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Dr. Martin Luther King Jr. wrote the “Letter from a Birmingham Jail” on April 16, 1963. The logical and well put together letter was written as a response to a statement in the newspaper, which was written by some clergymen. Dr. Martin Luther King Jr. was writing the letter in order to defend his organization’s nonviolent strategies. The three principles of rhetoric in Letter from Birmingham Jail – ethos, pathos, and logos – are analyzed in this essay.
Examples of ethos in Letter from Birmingham Jail are seen in the first two paragraphs of the second page. We can see how Martin Luther King uses ethos in Letter from Birmingham Jail to vindicate the ways that his organization uses nonviolent resistance. King does have some automatic ethos due to him being known as a well educated and prominent African American figure. He was also known as a priest, and priests are generally known to be trustworthy. Nonetheless, King still builds ethos for himself. He starts off by talking about events that he, and the people he is writing to, share. Some events that they shared was the participation in the mayoral election. King says, “Then it occurred to us that Birmingham’s mayoral election was coming up in March, and we speedily decided to postpone action until after election day.” He was using this to defend his organization’s timing of action around the mayoral action, because the clergymen kept arguing that their timing was bad. Also, in the Letter from Birmingham Jail ethos is seen at the start of another argument: “Just as Socrates felt.” King is trying to expose that he, and his organization, are not the only ones that “see the need for nonviolent gadflies to create the kind of tension in society that will help men rise from the dark depths of prejudice.” This example of ethos helps convey his reasonability in the matter, and add to his credibility for when he talks about his matters of direct action. In all, he is defending his organization’s nonviolent ways.
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King uses pathos, on page five, in order to back up his affiliation’s pacifist approaches. He does this by showing what the South would be like if they resorted to violent actions, and also how African Americans would trudge along if they were completely compliant to the segregation laws. King says, after discussing that they are nonviolent, “If this philosophy[of nonviolence] had not emerged, by now many streets of the south would, I am convinced, be flowing with blood.” He is trying to convince the readers, through a vivid and emotion provoking image, that nonviolence is the best way to handle the situation. He says that “marches” and “pilgrimages to city hall” is the best, pacifist way for his affiliation, and all other African Americans to get out their “pent up resentments and latent frustrations.” Also, King says that the African Americans that have “adjusted to segregation” are “so drained of self respect.” Again, King is pointing out that nonviolent direct action is the best way to go, and he is defending his organization’s strategies of nonviolent direct action. He does not want them to become compliant or violent, and he thinks being a pacifist in the situation is the best way to go.
Another way that King uses pathos in the letter is in the way that he talks about the way people are affected by the segregation. “When you suddenly find your tongue twisted and your speech stammering as you seek to explain to your six year old daughter why she can’t go to the public amusement park that has just been advertised on television, and see tears welling up in her eyes when she is told that Fun town is closed to colored children, and see ominous clouds of inferiority beginning to form in her little mental sky, and see her beginning to distort her personality by developing an unconscious bitterness toward white people; when you have to concoct an answer for a five year old son who is asking: “‘Daddy, why do white people treat colored people so mean?’” King is trying to trigger an emotional response from the reader by showing how children and parents are dealing with the unfairness in human rights. His uses of pathos make the reader feel pity and sadness for the Black Community.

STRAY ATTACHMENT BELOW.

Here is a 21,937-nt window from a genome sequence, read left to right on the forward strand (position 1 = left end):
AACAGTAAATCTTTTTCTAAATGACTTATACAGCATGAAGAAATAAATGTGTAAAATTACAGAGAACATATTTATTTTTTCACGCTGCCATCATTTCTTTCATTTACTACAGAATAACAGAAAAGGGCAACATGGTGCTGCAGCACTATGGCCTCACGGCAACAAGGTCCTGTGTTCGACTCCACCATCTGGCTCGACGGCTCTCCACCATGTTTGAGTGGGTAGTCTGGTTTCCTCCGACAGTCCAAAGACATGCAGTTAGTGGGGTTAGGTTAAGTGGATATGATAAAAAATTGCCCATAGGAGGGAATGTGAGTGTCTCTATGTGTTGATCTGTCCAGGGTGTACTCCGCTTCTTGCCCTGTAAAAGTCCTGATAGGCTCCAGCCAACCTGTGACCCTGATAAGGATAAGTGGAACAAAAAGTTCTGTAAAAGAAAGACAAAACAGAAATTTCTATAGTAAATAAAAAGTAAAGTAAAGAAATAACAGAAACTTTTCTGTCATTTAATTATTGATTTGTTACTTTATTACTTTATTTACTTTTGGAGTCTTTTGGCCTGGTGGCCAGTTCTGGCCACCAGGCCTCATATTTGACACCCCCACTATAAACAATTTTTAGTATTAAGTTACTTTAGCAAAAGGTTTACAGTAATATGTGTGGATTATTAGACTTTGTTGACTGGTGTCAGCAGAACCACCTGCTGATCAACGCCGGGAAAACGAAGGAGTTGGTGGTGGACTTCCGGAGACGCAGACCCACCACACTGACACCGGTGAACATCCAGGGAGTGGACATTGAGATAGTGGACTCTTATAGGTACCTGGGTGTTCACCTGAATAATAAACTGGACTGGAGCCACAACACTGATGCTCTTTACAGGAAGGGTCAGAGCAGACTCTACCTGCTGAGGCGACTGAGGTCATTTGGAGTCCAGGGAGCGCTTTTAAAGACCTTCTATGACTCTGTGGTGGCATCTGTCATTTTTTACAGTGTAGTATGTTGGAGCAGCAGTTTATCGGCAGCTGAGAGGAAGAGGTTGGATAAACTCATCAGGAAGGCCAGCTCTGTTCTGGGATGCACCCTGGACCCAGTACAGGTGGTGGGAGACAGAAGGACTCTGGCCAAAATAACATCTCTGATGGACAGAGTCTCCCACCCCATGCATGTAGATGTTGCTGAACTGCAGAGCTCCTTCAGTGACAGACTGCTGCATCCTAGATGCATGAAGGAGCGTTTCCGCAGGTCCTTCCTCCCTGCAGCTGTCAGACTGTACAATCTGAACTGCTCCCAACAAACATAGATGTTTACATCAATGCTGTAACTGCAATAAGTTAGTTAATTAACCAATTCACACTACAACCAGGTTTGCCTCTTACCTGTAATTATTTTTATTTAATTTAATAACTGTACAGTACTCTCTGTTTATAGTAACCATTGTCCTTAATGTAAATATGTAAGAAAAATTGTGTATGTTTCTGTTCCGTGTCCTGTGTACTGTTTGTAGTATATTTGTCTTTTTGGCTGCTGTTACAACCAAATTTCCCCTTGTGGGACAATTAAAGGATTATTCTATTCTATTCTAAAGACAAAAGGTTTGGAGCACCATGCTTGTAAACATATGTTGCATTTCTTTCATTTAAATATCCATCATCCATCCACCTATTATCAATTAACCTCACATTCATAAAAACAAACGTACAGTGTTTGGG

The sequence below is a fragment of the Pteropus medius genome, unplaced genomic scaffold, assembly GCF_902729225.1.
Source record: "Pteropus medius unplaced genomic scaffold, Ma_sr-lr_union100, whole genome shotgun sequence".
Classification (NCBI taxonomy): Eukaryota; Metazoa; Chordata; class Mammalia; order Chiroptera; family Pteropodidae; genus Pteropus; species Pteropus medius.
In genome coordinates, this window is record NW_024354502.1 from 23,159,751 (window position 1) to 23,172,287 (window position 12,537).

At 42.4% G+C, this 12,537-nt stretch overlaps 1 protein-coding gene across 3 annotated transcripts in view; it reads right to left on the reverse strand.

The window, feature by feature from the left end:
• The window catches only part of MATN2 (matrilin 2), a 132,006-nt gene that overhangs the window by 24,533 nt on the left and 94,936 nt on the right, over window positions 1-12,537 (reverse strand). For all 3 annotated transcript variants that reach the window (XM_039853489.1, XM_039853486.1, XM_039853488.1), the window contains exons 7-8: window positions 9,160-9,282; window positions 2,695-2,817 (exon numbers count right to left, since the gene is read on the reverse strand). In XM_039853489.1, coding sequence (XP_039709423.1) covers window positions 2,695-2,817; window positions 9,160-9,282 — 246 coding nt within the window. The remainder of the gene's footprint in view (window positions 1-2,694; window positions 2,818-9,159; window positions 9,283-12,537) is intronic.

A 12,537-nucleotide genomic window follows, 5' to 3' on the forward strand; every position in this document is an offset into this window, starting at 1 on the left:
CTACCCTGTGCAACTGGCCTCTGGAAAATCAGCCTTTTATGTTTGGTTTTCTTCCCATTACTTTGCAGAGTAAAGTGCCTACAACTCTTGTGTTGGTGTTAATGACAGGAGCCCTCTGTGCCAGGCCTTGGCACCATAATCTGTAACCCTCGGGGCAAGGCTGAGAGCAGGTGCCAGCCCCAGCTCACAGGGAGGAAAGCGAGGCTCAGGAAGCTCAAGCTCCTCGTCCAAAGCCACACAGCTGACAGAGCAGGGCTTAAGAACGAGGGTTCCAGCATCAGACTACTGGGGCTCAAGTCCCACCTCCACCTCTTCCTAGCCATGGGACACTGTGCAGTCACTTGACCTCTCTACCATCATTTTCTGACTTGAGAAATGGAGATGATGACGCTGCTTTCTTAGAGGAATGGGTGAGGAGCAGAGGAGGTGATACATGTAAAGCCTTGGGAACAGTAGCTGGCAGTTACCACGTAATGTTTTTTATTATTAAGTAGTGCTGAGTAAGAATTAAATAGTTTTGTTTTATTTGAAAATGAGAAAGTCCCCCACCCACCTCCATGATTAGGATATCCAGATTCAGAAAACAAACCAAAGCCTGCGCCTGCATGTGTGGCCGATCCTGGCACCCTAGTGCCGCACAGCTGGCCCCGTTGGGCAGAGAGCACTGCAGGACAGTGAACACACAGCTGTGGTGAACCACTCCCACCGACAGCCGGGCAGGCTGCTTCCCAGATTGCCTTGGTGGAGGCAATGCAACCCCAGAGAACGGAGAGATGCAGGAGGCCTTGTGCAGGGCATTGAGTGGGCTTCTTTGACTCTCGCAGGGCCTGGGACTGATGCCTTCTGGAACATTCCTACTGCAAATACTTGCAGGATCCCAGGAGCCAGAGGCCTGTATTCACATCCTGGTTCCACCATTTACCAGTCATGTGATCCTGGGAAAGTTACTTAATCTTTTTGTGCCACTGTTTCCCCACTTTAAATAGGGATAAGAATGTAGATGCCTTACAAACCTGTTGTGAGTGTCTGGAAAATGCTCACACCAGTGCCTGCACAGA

Lastly, King utilizes logos, on page two, in order to further support his organization’s nonviolent strategies. He uses his examples in order to logically explain why nonviolent direct action works. King starts off by saying, “Nonviolent direct action seeks to create such a crisis and foster such a tension that a community…is forced to confront the issue.” Here, he is defining the goal of nonviolent direct action. The goal is to aggravate the whites until they finally give in to negotiations. King is defending this way, because he knows that violence is wrong, and will just lead to unnecessary spilling of blood. He also explains that “[nonviolence] seeks so to dramatize the issue that it can no longer be ignored.” This is also a logical statement that supports his organization’s ideals of nonviolence.
Throughout the Letter from Birmingham Jail, ethos, pathos, and logos are masterfully applied by Martin Luther King. He takes up for his cause in Birmingham, and his belief that nonviolent direct action is the best way to make changes happen. King has explained this through many examples of racial situations, factual and logical reasoning, and also allusions to Christianity. He writes the letter to catch the eyes of people who want change. King uses rhetorical strategies to strengthen his message to the people, bringing change to many people’s life.
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